DairyBusiness Update for Jan. 31, 2013
Editor’s note: Catching up after a week of travel.
California federal order, processor panel discussions planned at World Ag Expo
California’s three major dairy cooperatives will sponsor a seminar concerning the possibility of California joining the federal milk marketing order system. The seminar will be held in conjunction with World Ag Expo, in Tulare, Calif.
The federal order meeting will take place Wednesday, Feb. 13, 9:30 a.m., in the VIP Tent on Expo Lane (between S and T Streets at the International Agri-Center).
Pete Garbani of Land O’Lakes will moderate the discussion. Panelists will include Tom Wegner, Land O’Lakes; Eric Erba of California Dairies; and Elvin Hollon of Dairy Farmers of America.
A day later, a panel discussion with milk processors will be held as part of the World Ag Expo Dairy Seminar schedule. The session will be held Thursday, Feb. 14, 11 a.m.-noon, in Building 3. Invited participants include board members and executives from California Dairies Inc. (CDI), Dairy Farmers of America (DFA), Hilmar Cheese and Land O’Lakes. They will discuss current industry topics and issues, including milk procurement, base allocation, milk pricing and more.
USDA’s Farm Service Agency (FSA) issued additional details regarding the Milk Income Loss Contract (MILC) program.
• The “relief period” for dairy producers with annual production above the payment cap of 2.985 million lbs. and wishing to change their “start month” in FY ’13 is Feb. 1-28.
• The enrollment period for new dairy operations started before Feb. 1, 2013 is Feb. 1-28.
• The retroactive payment rate for September 2012 milk marketings is approximately 59¢/cwt. on eligible milk. FSA will begin making payments on Feb. 5.
• The retroactive payment rate for October 2012 milk marketings is approximately 2¢/cwt. on eligible milk. But, before the October MILC payment can be issued, dairy farmers must complete a new form, CCC-933 Average Adjusted Gross Income (AGI) Certification and Consent to Disclosure of Tax Information, available at local USDA Service Centers or online at www.fsa.usda.gov/ccc933.
For more information on MILC, contact a local FSA county office.
Gould updates MILC payment projections
Dr. Brian Gould, University of Wisconsin-Madison dairy economist, updated Milk Income Loss Contract (MILC) program payment projections, based on milk and feed futures prices at the close of trading on Jan. 31.
Estimated payments under the program will be: January – 11.41¢/cwt.; February – 52.63¢/cwt.; March – 73.60¢/cwt.; April – 57.20¢/cwt.; May – 46.29¢/cwt.; June – 36.91¢/cwt.; and July – 26.85¢/cwt.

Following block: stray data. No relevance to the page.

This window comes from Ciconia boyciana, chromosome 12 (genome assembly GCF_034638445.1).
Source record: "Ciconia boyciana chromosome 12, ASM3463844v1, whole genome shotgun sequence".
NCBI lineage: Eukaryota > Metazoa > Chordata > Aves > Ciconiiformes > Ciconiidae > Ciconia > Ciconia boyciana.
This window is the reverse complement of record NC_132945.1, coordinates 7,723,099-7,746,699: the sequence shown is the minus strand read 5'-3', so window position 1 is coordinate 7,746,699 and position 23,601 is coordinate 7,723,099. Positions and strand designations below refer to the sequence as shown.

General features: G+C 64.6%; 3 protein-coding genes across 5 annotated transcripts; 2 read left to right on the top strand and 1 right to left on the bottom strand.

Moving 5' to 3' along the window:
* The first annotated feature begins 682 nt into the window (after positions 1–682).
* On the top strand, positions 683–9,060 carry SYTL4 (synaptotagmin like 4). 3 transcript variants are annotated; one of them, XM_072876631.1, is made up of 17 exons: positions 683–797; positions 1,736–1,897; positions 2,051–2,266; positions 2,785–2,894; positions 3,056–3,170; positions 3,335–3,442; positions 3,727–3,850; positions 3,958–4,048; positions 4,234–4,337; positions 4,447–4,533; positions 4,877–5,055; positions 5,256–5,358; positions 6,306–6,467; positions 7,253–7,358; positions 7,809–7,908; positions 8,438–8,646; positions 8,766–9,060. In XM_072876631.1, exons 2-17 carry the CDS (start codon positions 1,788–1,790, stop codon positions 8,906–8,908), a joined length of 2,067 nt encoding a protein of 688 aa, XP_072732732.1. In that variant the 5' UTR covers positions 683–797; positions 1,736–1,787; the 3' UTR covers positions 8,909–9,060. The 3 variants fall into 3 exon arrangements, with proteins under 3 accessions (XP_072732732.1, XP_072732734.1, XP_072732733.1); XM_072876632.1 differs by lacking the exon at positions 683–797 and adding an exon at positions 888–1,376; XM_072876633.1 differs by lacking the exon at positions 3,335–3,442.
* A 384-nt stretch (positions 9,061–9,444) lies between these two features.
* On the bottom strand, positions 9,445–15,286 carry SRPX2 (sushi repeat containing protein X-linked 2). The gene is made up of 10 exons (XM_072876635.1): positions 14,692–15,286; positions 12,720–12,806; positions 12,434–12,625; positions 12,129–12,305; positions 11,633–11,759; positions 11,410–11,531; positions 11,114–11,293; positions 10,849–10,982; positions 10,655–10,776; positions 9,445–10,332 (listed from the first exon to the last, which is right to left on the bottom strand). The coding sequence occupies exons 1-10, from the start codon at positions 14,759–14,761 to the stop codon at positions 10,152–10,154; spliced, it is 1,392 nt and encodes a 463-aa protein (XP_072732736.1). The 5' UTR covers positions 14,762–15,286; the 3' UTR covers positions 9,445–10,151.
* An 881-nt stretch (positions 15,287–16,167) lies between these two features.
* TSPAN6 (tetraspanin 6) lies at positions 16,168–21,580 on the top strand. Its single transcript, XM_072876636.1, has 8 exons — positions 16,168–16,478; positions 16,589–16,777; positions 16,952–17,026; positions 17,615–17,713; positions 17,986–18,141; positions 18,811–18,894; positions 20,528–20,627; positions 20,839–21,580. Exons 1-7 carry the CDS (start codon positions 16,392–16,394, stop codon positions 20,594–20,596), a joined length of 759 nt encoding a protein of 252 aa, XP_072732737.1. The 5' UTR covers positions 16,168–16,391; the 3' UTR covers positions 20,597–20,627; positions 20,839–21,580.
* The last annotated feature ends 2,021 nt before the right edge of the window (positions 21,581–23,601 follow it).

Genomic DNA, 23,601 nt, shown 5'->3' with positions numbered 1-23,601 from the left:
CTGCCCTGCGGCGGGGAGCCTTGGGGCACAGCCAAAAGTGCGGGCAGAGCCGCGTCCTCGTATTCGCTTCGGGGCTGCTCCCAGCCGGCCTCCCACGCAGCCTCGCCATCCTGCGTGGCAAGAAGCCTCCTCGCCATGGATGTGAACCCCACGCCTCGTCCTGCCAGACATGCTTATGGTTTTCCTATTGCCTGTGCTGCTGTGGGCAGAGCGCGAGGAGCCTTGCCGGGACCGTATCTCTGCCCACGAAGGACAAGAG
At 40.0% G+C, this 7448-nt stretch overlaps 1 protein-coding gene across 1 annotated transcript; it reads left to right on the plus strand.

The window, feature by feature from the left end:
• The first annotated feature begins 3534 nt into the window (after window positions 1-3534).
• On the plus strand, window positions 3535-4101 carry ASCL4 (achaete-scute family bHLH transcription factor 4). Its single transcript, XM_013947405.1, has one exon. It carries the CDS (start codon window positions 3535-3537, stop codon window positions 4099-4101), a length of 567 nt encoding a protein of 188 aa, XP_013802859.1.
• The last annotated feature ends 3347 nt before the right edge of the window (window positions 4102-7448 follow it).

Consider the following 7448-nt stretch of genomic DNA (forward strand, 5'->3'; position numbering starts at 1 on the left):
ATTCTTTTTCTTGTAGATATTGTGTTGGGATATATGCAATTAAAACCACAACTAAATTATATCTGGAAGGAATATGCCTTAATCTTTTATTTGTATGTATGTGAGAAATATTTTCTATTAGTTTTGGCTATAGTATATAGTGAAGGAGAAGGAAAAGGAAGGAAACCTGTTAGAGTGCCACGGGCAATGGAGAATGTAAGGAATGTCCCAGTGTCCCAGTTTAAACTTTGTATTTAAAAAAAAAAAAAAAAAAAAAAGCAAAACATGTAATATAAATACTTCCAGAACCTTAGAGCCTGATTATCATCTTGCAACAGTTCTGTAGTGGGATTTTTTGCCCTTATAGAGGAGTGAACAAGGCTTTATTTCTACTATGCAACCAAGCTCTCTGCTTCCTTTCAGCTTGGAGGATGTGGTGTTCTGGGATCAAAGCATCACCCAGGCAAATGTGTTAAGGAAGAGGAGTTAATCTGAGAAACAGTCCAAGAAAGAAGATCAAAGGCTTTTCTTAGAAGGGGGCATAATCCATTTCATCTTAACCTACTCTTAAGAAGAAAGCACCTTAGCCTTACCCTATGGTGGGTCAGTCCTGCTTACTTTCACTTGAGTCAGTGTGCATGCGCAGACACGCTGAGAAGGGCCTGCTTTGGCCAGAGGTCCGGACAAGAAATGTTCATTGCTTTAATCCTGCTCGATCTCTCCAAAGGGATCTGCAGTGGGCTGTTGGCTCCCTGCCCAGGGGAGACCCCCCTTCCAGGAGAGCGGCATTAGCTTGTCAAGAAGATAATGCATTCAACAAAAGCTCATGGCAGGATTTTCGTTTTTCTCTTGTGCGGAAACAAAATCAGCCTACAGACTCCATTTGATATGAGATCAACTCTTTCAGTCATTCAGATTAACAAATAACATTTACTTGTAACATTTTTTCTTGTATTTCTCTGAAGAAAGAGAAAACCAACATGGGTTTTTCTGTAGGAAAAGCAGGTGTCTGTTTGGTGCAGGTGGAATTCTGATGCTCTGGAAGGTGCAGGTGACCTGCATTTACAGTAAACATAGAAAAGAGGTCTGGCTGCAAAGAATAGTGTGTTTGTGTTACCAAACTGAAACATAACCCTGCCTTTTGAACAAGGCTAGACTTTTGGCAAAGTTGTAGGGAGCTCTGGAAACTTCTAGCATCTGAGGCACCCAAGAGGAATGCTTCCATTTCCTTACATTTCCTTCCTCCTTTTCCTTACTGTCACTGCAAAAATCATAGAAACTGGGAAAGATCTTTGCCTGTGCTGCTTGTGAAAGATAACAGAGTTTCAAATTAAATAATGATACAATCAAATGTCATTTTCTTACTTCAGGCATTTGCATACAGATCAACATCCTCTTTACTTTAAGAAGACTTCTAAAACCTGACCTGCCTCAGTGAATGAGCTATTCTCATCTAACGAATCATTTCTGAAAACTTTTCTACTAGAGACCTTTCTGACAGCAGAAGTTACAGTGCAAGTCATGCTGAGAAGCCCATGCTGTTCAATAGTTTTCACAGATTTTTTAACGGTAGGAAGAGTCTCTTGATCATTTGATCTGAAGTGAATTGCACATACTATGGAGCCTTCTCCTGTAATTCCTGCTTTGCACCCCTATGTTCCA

For more information and regular updates, visit Gould’s “Understanding Dairy Markets” website: http://future.aae.wisc.edu/collection/software/current_MILC_est.xls.
Dairy cow prices headed in opposite directions
January cull dairy cow prices strengthened, while replacement cow prices fell for a fifth consecutive quarter, according to USDA’s Ag Prices report, released Jan. 31.
Estimated U.S. January 2013 cull cow prices (beef and dairy combined) averaged $79.50/cwt., up $2.20 from December’s revised estimate, and $4.90/cwt. more than January 2012.
Meanwhile, U.S. quarterly replacement dairy cow prices declined slightly in January 2013, averaging $1,370 head, down $20 from October 2012 and $90 less than January 2012. Among major dairy states, the high average price was $1,600/head in Michigan, and topped $1,500 in Arizona, Colorado and Virginia. Lows were $1,200 in California and Missouri.
Since peaking at $1,480/head in July/October 2011, average replacement cow prices have declined five consecutive quarters. January 2013’s average is the lowest quarterly average since January 2011.
USDA adding ‘Greek’ pilot
Following a petition from Sen. Chuck Schumer (D-N.Y.), USDA will begin a pilot program to test the demand and cost-effectiveness of including strained or “Greek” yogurt in school meal programs. USDA Undersecretary for Food, Nutrition and Consumer Services Kevin Concannon said the pilot would categorize Greek yogurt as an additional protein option – allowing it as a meat alternative in school meals.
USDA will first seek information from potential yogurt vendors and producers on their ability to supply yogurt, including types and quantities available, and information on pricing. USDA will gauge interest from New York and other state school boards to use USDA entitlement dollars toward acquiring this product. If there is interest, USDA will solicit for competitive bids. USDA expects to complete this process so that deliveries of yogurt could begin as early as April 2013.
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